Since PC PSU manufacturers tend to publish sketchy specs, they rarely publish this cross loading information. Fortunately there are some folks at X-Bit labs who do a very thorough job of testing power supplies. You can find lots of power supply comparisons here. You can see the cross loading graph of a decent supply for this SilverStone Zeus ST65ZF. For that PSU, you need to load the 5/3.3 rail with at least 25 watts to be able to safely push the 12 volt rails to their maximum wattage. It takes closer to 50 watts on 5/3.3 to get all rails in pretty good shape. There are other power supplies like this OCZ Modstream 520 which are much pickier about unbalanced loads. If you don't keep its rails loaded within a fairly narrow range then you've got problems. Both the OCZ PowerStream and Antec TruePower lines of PSUs add extra hardware to make their outputs independently adjustable despite still only having one main transformer. They both have excellent cross loading characteristics. You don't have to worry about cross loading in those PSUs at all. There are others which also support independent adjustment of voltages but it may be difficult to work it out from the marketing descriptions. If it says "independently regulated voltages" then that usually is a good sign. Even a PSU which is picky about crossloading will work just fine within a more narrow range of loads. This PSU will deliver acceptable voltages with 12 volts at 200 watts and 5 volts at 125 watts. It just has a narrower range of power combinations which result in acceptable voltages. That kind of PSU can be more troublesome because the loads on a PSU's rails jump around a lot depending on what the computer is doing. It's not just one point on the diagram; it's a whole area of possible wattage combinations which the computer will require at various times. That's why it's best to avoid power supplies which are picky about cross loading.
Severe cross loading problems can cause a PSU to turn off when the load changes. Less serious cross loading can just result in voltages which are outside the legal range and cause crashes and hangs. You may be able to see cross loading problems by monitoring the voltages on the motherboard with voltage monitoring software or a voltmeter but they can't see sudden voltage changes. Current consumption is definitely not flat when a device is running. It rises and falls very quickly depending on exactly what the device is doing and so the voltages can bounce around very quickly. That makes the quick loading changes difficult to observe unless you have high speed equipment. But you can observe some cross loading problems with voltage monitoring software. For example, current video cards and CPUs draw most of their power from 12 volts. When you start a 3D game, the load on the 12 volt rail rises a lot but the load on 5 volts stays pretty flat. If you see the 12 volt rail drop a lot or the 5 volt rail rise a lot when you start a 3D game, then your PSU is having cross loading problems. The ATX specification says that the 5 and 12 volt rails are supposed to be accurate within 5%. If your voltages go outside that range then your machine can get flakey.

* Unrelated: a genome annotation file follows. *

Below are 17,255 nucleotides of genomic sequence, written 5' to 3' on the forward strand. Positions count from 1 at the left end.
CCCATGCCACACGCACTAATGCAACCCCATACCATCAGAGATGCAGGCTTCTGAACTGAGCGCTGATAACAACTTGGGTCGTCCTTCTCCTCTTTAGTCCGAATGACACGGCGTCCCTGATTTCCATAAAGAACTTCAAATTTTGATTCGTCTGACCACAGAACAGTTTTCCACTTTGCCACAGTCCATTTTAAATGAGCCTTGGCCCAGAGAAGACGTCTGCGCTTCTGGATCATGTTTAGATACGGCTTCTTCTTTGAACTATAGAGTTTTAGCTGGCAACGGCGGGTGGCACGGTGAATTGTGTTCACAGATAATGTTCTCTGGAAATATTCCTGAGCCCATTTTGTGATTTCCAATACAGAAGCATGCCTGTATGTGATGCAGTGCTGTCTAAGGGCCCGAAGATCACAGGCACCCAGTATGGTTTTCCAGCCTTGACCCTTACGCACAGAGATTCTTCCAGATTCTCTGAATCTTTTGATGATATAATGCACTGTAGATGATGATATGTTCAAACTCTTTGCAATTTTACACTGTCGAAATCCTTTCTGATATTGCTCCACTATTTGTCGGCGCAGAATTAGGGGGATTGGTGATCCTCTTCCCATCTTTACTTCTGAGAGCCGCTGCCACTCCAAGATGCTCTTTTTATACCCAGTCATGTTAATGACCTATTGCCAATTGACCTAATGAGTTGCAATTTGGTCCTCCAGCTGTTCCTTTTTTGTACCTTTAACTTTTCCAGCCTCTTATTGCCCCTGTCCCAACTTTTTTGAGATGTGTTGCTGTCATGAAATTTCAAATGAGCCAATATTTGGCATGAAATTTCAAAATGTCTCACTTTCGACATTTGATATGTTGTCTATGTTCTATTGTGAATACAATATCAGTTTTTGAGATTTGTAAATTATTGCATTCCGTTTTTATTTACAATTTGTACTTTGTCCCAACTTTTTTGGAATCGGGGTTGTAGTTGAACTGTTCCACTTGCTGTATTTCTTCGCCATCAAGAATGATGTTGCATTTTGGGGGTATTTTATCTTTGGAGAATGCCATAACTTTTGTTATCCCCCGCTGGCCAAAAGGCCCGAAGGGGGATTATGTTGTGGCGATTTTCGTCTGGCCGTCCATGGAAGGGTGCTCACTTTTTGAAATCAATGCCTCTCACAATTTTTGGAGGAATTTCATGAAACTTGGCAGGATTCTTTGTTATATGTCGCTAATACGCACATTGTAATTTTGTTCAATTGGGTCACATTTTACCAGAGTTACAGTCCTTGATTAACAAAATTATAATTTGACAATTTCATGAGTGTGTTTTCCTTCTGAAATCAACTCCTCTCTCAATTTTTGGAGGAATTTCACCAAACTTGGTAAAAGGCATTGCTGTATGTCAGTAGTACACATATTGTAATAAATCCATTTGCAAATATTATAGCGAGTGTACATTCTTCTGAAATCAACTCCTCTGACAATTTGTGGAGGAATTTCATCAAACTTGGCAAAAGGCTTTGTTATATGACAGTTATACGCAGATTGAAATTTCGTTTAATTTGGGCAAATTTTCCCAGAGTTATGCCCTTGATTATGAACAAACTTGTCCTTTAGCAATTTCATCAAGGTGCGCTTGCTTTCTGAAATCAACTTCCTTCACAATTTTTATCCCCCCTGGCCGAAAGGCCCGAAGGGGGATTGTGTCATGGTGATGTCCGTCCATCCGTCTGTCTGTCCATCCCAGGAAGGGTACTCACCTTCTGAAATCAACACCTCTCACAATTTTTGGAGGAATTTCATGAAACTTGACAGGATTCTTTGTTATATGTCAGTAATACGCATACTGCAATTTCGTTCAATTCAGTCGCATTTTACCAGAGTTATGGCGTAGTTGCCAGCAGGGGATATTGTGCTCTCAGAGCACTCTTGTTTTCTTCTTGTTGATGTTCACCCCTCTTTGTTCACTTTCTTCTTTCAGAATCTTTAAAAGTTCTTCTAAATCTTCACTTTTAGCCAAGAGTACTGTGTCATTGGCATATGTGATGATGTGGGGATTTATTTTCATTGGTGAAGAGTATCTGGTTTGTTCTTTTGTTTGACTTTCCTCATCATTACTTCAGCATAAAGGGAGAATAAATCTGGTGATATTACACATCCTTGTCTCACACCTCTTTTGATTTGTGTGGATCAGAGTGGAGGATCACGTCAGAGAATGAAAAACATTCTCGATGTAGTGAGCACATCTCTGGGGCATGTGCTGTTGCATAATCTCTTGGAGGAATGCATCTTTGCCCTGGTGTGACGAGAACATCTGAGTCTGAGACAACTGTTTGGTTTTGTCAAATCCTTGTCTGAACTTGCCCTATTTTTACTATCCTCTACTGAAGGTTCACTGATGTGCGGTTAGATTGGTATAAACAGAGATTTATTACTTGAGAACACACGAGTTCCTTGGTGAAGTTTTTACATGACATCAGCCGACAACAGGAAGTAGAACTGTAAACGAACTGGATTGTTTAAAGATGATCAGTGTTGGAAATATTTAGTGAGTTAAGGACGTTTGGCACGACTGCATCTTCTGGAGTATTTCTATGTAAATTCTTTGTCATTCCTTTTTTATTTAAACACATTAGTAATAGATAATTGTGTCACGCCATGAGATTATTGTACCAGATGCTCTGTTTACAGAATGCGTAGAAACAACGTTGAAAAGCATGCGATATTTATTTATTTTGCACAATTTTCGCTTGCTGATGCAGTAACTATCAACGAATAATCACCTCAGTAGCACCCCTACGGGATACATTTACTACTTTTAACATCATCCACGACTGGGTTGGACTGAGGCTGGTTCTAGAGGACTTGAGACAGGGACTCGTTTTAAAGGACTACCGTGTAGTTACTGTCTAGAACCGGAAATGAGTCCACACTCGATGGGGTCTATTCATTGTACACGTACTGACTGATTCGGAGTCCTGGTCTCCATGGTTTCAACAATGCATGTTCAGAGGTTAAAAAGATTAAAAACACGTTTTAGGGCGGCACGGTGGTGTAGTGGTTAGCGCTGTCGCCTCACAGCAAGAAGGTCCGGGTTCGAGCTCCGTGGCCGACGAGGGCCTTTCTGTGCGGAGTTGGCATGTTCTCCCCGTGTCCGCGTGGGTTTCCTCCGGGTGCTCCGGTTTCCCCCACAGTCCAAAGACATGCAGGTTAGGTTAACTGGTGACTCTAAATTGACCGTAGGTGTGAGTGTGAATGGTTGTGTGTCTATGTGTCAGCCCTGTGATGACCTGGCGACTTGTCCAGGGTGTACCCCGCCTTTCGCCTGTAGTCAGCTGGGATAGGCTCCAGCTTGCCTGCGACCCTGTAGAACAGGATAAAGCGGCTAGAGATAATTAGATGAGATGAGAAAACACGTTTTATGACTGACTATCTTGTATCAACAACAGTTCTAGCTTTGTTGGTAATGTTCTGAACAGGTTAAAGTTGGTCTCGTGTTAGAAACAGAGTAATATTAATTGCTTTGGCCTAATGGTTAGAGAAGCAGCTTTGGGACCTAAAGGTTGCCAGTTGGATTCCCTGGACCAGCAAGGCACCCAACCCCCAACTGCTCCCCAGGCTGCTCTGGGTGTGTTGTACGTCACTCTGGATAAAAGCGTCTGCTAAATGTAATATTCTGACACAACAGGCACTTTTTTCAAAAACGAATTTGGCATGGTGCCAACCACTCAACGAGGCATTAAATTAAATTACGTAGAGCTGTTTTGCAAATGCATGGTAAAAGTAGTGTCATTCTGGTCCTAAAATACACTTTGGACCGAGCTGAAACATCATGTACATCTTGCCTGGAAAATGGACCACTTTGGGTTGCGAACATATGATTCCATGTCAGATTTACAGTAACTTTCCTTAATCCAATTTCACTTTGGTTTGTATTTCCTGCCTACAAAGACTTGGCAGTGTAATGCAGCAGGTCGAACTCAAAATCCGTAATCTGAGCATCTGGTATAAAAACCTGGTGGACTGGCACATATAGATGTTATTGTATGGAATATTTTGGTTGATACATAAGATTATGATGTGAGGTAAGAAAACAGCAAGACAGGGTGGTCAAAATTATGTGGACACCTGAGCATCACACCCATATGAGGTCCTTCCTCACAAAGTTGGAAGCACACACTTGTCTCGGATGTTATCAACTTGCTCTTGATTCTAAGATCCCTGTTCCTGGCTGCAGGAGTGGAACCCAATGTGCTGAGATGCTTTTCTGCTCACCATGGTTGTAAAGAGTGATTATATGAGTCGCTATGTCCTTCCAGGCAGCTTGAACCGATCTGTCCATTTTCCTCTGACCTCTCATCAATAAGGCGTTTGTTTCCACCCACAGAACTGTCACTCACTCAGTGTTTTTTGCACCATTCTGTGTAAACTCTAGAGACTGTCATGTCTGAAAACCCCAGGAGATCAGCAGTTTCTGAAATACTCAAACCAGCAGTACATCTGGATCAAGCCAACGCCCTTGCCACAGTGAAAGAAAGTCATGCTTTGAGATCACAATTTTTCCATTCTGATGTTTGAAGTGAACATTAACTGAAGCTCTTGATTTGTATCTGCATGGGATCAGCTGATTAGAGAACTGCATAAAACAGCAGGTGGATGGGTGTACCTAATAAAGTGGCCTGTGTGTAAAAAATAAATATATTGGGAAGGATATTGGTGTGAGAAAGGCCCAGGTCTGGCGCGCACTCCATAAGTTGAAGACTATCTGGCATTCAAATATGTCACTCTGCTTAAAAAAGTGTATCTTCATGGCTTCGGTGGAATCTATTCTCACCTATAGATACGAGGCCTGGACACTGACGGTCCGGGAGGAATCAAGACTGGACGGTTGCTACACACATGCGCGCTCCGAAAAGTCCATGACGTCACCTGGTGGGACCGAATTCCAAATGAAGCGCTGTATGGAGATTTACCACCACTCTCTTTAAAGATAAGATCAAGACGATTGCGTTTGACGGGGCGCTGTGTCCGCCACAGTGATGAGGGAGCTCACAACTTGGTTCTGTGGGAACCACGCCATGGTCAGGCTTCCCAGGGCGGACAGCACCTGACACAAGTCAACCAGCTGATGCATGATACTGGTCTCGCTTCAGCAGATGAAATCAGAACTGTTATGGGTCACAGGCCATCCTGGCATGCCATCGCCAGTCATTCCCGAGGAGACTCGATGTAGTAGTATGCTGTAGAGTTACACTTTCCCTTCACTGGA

The best way to deal with cross loading problems it to buy a supply which doesn't have them in the first place. But if you can't get a new PSU then you may be able to reduce cross loading problems by reducing the wattage imbalance in the computer. You can either reduce the wattage on the overloaded rail or increase the wattage on the underloaded rail. Neither of those options is particularly convenient. A common case you may run into is when you replace an old motherboard and video card but keep the rest of your computer the same. If your old setup drew a good portion of its wattage from 5 volts then your power supply will probably be balanced that way. If your new setup draws most of its power from 12 volts then your old power supply may give worse voltages because its 5 volt rail is underloaded. Many newer motherboard and video card combinations draw very little power from 3.3 and 5 volts. Quite often the total load on 3.3 and 5 volts is less than 25 watts even when the machine is running at maximum load. You can either buy a new PSU or try to increase the load on 3.3/5. Unfortunately, not that many add-on devices draw much power from 5 or 3.3 volts. Disk drives usually draw less than 5 watts from the 5 volt rail when idling and some newer hard disks are powered by 12 volts only. RAM is powered from the 3.3 or 5 volt rail and its power consumption varies quite a bit depending on size and speed but is usually less than 10 watts per memory stick. There is the brute force approach of connecting a power resistor to the 5 volt rail but it may take quite a few or a really big one to get the job done. And they get very hot! You can make your own using an old peripheral power cable and cheap cement resistors from Fry's or Radio Shack if you're good with a soldering iron. But it's not exactly an elegant solution. The best solution is to get a power supply which doesn't have cross loading problems in the first place. Or at least get one whose load balance has been set up for your kind of computer. It's easy to check in those reviews on X-Bit labs. Keep in mind that you don't often see cross loading problems unless you've got a seriously unbalanced load or if you have a crummy power supply. Having the machine turn off unexpectedly or crash can be a symptom of many problems. Your first guess should not be to blame crossloading. It's pretty uncommon.